I joined Perthshire Paperweights on the 8th of September 1975 after having been given the choice by the local employment agency that was paying my unemployment benefit to either get a job or go work temporarily on local farms harvesting potatoes. I took the “proper” job option and applied for a few different jobs before finally ending up at Perthshire. I originally went for an apprentice paperweight maker’s position but they had already been filled by the time I got there. The manager, Anton” Tony” Moravec, offered me a job as trainee Lampworker which, after showing me what that actually was, I accepted. My “tradesman was Angus Hutchison who to be honest was none too pleased to see me sitting in his chair when he returned from holiday 2 weeks later. He admitted to me a while later in our working relationship that he thought I had been hired to take his job. Once that was cleared up we got along a bit better and I started to learn the job quite quickly, to the point where I was given entire editions to make on my own. After a few years I started to get restless and wanted to do more of my own ideas rather than making other peoples designs all the time. It was at this point that John Deacons had decided to start up on his own and as we had worked together before; when he had designed new canes and Angus had refused to try them, he asked me to join him at Jay Glass as his Lampworker. This was in late 1978 / early 1979; the two jobs did overlap slightly for a short time it has to be said.

Jay Glass was a fun time; we worked hard both in glassmaking and building work as we pretty much built the workshop as we went along fulfilling orders. On hot days (we do sometimes get them over here), we would head off to the pub and return when the sun eased off to work late into the night until the orders were done. With John there was always the opportunity to try new things which added to the pleasure of working there. One major highlight was being invited over to the 1981 PCA convention in New York by Larry Selman to help promote our range that we did exclusively for him. It was an amazing experience to meet some of the best weight makers in the world all together in one place. Unfortunately Jay Glass was to have a short lifespan and for one reason or another it came to an end for me (and the rest of the workforce) on the 22nd of March 1983.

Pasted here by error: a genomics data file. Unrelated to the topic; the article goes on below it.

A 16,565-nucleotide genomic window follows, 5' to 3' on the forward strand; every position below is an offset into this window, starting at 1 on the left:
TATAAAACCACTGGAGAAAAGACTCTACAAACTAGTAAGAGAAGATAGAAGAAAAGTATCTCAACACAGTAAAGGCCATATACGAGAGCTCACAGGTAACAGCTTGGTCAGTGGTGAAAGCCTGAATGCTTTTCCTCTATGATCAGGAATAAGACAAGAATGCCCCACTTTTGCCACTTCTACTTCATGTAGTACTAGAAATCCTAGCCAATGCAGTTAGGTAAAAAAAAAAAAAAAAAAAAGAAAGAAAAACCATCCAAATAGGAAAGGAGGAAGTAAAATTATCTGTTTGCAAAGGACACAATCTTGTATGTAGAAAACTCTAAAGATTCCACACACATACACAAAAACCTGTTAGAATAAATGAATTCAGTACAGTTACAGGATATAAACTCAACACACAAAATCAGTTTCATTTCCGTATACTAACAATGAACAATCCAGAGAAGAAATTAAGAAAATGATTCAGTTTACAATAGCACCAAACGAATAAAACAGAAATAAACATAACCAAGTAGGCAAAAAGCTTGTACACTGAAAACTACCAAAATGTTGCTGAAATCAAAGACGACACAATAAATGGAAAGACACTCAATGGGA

The next day I made use of the connections I had made in Caithness Glass to get a job there. Unfortunately they did not have a dedicated Lampwork department at the time so I had to take a position as a storeman. Eventually, after about 8 months, Colin Terris amongst others decided it was a waste of money to have trained Lampworker packing boxes so they instructed Stanley McNab the production manager to set up a room for a Lampwork department. This he did with some reluctance as he wanted to keep me in the stores, but he did set up the room and told me it would never take off and that I would still work in the stores for half the day. Within a month I was not only working fulltime as a Lampworker but had 3 assistants and we were having to work overtime to keep up with orders. This was at the same time that Willie Manson was still contracted to make weights for Caithness as well so it shows what a golden era for Lampwork it was. Throughout the (almost) 25 years that I worked for Caithness it was great to be able to have the freedom to design and make what I wanted to, from the very first relatively simple flat designs to the vastly more complicated 3-D ones ,especially the “one-offs” for special events and conventions. My Caithness career officially came to an end on the 31st of January 2008, although the last Lampwork I did for them was in December 2007.

I have had the pleasure to work with some of the most talented glassmakers around, from Peter McDougall and John Deacons, through Harry McKay to most latterly Shona Spittal. Harry and I worked together in all three glassworks and we exhibited for over 20 years together in the Scottish Glass Society’s annual exhibitions. After he unfortunately was made redundant in 2006 I asked Shona if she would encapsulate my Lampwork designs for me in 2007, this she was more than happy to do and we worked really well together. It was no surprise actually, as we had worked closely together on new designs for years because she was the maker allocated to the design and development team.

Since leaving Caithness I have been approached by people wishing to get some of my weights so I have hired studios to fulfil their requests. Various glassmakers have kindly agreed to work with me on these weights and although spare time is in short supply I do manage to get a few weights made each month.